SDS 3.10 – Black or White

Ah, we managed to catch An Ode to Penguin, an exhibition of Penguin books by Books Actually! It was at The Arts House’ Gallery, at the second floor of the building.

The green ticket was the student discounted one at $6 and the orange ones were the regular tickets at $9. You could get a discount at some stores including Books Actually with the orange ticket since they had a promotion going on. Besides the ticket, we got a Penguin badge too!

The gallery isn’t exactly that big but Books Actually managed to put quite a lot of Penguin stuff in there with their smart use of boards and panels of books.

Ah yes, the guided tour was available too. Pretty much you just asked whoever was at the table selling the tickets if one of them could give a tour. We wandered around first before asking for the guided tour just in case we missed out anything that wasn’t written on the information sheets there.

Penguin’s Crown Jewels were – Ariel by Andre Maurois, A Farewell to Arms by Ernest Hemmingway, Carnival by Compton Mackenzie, Madame Claire by Susan Ertz and The Edwardians by V. Sackville-West. Those were the classic (well, to us now) books that were one of the first ten titles published by Penguin.

Panels and panels of books! I liked how they displayed it. The books are from different time periods from when Penguin first started to now. What’s interesting is that their branding is insanely good. Some authors had specific graphics on their covers or maybe they had a deal that you can only have X graphic on it or no graphics except the title on it.

Notice how the non-fiction book covers are? Penguin probably doesn’t publish those kind of titles nowadays since we have the internet to discuss topics such as those. Look below those books at the red, orange and blue titles. We found out that the books are categorized from which country the story comes from!

Ah, the book cover layouts. The Marber grid was used and is rather iconic for the book covers for Penguin. You can note from how the old books were designed in the previous pictures to this format. Besides the Marber grid, eventually they had also the horizontal striped design.

See, this is a good example to see how it was used. It’s all Animal Farm but from the right to left, you can see how the book covers were published the first time to now.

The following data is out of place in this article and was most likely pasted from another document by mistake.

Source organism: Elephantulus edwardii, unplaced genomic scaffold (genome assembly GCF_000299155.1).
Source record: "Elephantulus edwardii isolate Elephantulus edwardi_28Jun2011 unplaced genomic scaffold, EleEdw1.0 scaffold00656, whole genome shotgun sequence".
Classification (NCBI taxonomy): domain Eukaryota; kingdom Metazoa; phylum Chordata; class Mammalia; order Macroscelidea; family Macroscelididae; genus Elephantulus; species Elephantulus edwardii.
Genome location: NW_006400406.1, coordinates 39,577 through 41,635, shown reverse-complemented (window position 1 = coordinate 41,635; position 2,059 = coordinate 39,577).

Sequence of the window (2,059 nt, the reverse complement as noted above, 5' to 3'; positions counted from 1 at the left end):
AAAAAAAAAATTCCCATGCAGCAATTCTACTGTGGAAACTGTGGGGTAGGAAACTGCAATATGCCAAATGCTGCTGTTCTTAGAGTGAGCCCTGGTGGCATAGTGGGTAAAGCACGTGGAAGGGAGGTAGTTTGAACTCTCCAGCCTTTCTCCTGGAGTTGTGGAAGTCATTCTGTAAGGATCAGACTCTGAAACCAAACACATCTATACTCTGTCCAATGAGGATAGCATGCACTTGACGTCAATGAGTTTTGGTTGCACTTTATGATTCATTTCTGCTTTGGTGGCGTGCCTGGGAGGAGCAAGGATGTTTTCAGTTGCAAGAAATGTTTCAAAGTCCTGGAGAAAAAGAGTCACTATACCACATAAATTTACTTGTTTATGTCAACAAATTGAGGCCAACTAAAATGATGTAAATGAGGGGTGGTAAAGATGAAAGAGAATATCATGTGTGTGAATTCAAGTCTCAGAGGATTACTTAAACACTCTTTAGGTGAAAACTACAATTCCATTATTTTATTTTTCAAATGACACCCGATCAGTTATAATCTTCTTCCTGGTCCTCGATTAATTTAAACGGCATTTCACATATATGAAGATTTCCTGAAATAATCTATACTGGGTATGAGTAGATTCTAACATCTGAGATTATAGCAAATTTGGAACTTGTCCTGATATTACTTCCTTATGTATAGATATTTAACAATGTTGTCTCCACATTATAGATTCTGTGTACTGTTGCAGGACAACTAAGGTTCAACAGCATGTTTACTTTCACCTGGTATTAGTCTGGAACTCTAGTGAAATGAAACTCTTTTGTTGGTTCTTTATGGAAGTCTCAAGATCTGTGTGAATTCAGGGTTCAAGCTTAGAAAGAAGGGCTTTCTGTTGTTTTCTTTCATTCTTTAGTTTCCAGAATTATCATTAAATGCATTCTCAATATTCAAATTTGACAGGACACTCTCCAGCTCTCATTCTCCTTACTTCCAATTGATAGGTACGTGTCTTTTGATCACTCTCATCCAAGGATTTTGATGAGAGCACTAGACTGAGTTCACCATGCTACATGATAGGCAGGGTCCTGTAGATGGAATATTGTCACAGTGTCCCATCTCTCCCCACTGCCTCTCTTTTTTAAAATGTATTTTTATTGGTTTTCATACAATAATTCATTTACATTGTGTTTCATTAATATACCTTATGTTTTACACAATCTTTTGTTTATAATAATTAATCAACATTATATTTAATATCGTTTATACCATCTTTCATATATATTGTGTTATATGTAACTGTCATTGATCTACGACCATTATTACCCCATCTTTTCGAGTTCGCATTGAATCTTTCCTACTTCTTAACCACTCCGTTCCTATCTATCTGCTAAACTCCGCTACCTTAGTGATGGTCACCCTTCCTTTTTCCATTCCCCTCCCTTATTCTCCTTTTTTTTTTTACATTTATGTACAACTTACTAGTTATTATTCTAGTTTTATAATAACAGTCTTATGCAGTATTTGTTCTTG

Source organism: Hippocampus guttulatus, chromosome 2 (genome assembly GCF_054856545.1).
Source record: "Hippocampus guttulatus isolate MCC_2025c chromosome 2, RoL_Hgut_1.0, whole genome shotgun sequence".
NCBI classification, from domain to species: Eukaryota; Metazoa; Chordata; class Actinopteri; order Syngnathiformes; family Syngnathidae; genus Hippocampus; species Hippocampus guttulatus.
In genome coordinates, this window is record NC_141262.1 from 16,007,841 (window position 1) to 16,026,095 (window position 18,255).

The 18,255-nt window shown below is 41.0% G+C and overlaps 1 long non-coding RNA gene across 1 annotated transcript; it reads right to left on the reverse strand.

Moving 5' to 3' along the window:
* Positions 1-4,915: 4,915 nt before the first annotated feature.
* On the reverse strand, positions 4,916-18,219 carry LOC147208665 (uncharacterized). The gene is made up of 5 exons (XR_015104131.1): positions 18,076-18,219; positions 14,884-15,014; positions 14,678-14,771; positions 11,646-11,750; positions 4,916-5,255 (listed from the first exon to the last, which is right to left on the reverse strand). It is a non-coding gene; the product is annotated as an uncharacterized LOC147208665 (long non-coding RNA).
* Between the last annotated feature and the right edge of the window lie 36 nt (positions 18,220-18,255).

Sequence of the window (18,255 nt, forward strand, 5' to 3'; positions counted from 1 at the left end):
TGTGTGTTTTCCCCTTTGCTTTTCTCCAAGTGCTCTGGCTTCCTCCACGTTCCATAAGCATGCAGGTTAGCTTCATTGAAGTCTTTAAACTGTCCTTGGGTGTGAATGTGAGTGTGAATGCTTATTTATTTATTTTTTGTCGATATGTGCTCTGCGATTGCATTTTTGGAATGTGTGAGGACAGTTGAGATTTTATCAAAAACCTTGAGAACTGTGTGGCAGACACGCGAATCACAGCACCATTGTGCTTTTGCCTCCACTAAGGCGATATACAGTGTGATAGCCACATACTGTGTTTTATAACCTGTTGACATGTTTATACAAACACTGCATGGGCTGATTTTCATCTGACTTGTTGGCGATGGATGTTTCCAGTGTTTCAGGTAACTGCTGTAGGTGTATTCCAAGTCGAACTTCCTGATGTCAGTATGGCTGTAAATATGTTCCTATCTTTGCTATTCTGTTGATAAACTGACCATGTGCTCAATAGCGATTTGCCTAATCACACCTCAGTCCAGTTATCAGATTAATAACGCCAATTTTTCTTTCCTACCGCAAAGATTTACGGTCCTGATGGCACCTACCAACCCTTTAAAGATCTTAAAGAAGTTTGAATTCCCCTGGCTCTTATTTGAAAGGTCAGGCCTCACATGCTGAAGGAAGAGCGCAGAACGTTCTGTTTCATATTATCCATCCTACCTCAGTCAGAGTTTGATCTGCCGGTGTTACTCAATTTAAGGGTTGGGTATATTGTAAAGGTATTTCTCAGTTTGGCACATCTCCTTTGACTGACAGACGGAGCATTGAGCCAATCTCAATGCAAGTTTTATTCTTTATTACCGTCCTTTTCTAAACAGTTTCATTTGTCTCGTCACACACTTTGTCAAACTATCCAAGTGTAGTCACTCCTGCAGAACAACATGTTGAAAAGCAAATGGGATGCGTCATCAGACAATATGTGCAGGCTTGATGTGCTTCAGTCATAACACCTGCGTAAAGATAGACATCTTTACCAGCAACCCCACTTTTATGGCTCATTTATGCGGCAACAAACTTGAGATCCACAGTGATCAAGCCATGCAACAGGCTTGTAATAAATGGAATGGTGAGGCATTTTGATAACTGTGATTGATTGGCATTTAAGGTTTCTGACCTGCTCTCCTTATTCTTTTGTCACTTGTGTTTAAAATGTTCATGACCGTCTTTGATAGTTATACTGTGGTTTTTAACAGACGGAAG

Nowadays the covers are designed in varied styles. It’s also probably because we have more printing technology compared to the past. I like the Little Women one with its silly comic bits on the cover.

Though this is an Ode to Penguin, we got to learn of the other imprints such as Puffin and Pelican! Puffin was more for children’s books and Pelican was for serious subjects like non-fiction.

Anyway, we got to see other limited stuff too like tiny Penguin vans, their cups and oh my! Really limited designed books. For one thing, this version of Lady Chatterley’s Lover was embroidered by Paul Smith.

We were told it that this book was evaluated to be around $7000 now! There’s only 1000 copies of that version in the world, I wonder which number this book was. Made me go “ARRGH!” since the books were just THERE.

What if there were evil book fiends who swiped it or did a special heist that included smoke bombs or something.

It was safe but ooh-er at us being able to go really up close to expensive books.

And that was it for the gallery! It was fun learning the history through the guided tour, it was informative and the staff were all pretty friendly. Also, you could buy notebooks, pencils and assorted Penguin stuff at the cashier there. I’m sure you can buy some of them at Books Actually even if the exhibition is over now. Perhaps not all of the items but most of it should also be there.

So that was cool, Penguin has really good branding efforts once you realize why the book covers were designed that way for readers to look at.


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Well, this is seriously Sarah and that's all you need to know for now.

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